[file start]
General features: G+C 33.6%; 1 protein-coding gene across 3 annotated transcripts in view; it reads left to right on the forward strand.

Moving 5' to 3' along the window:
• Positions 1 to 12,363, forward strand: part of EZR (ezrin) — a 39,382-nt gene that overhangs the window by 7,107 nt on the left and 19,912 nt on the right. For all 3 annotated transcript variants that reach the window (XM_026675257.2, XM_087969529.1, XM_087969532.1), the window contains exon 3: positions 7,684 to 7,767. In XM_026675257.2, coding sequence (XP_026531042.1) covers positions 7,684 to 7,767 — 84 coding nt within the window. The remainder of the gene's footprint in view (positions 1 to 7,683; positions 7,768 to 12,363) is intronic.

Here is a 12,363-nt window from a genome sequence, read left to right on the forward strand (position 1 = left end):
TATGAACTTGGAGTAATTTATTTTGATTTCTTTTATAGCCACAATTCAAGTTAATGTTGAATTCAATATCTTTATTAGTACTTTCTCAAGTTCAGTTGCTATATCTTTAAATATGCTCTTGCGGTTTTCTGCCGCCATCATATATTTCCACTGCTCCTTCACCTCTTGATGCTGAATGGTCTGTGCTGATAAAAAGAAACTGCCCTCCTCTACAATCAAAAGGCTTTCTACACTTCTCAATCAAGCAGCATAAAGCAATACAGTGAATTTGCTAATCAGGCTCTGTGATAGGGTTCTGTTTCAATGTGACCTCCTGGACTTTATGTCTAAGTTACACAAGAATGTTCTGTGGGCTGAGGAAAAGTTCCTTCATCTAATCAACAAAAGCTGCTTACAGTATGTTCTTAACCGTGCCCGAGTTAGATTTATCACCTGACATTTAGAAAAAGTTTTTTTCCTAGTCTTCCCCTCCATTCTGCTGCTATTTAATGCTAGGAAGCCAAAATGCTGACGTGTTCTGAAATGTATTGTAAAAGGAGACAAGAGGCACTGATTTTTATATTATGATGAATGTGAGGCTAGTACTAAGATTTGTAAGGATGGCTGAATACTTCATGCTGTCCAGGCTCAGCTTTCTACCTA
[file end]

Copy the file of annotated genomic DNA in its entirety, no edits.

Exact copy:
General features: G+C 33.6%; 1 protein-coding gene across 3 annotated transcripts in view; it reads left to right on the forward strand.

Moving 5' to 3' along the window:
• Positions 1 to 12,363, forward strand: part of EZR (ezrin) — a 39,382-nt gene that overhangs the window by 7,107 nt on the left and 19,912 nt on the right. For all 3 annotated transcript variants that reach the window (XM_026675257.2, XM_087969529.1, XM_087969532.1), the window contains exon 3: positions 7,684 to 7,767. In XM_026675257.2, coding sequence (XP_026531042.1) covers positions 7,684 to 7,767 — 84 coding nt within the window. The remainder of the gene's footprint in view (positions 1 to 7,683; positions 7,768 to 12,363) is intronic.

Here is a 12,363-nt window from a genome sequence, read left to right on the forward strand (position 1 = left end):
TATGAACTTGGAGTAATTTATTTTGATTTCTTTTATAGCCACAATTCAAGTTAATGTTGAATTCAATATCTTTATTAGTACTTTCTCAAGTTCAGTTGCTATATCTTTAAATATGCTCTTGCGGTTTTCTGCCGCCATCATATATTTCCACTGCTCCTTCACCTCTTGATGCTGAATGGTCTGTGCTGATAAAAAGAAACTGCCCTCCTCTACAATCAAAAGGCTTTCTACACTTCTCAATCAAGCAGCATAAAGCAATACAGTGAATTTGCTAATCAGGCTCTGTGATAGGGTTCTGTTTCAATGTGACCTCCTGGACTTTATGTCTAAGTTACACAAGAATGTTCTGTGGGCTGAGGAAAAGTTCCTTCATCTAATCAACAAAAGCTGCTTACAGTATGTTCTTAACCGTGCCCGAGTTAGATTTATCACCTGACATTTAGAAAAAGTTTTTTTCCTAGTCTTCCCCTCCATTCTGCTGCTATTTAATGCTAGGAAGCCAAAATGCTGACGTGTTCTGAAATGTATTGTAAAAGGAGACAAGAGGCACTGATTTTTATATTATGATGAATGTGAGGCTAGTACTAAGATTTGTAAGGATGGCTGAATACTTCATGCTGTCCAGGCTCAGCTTTCTACCTA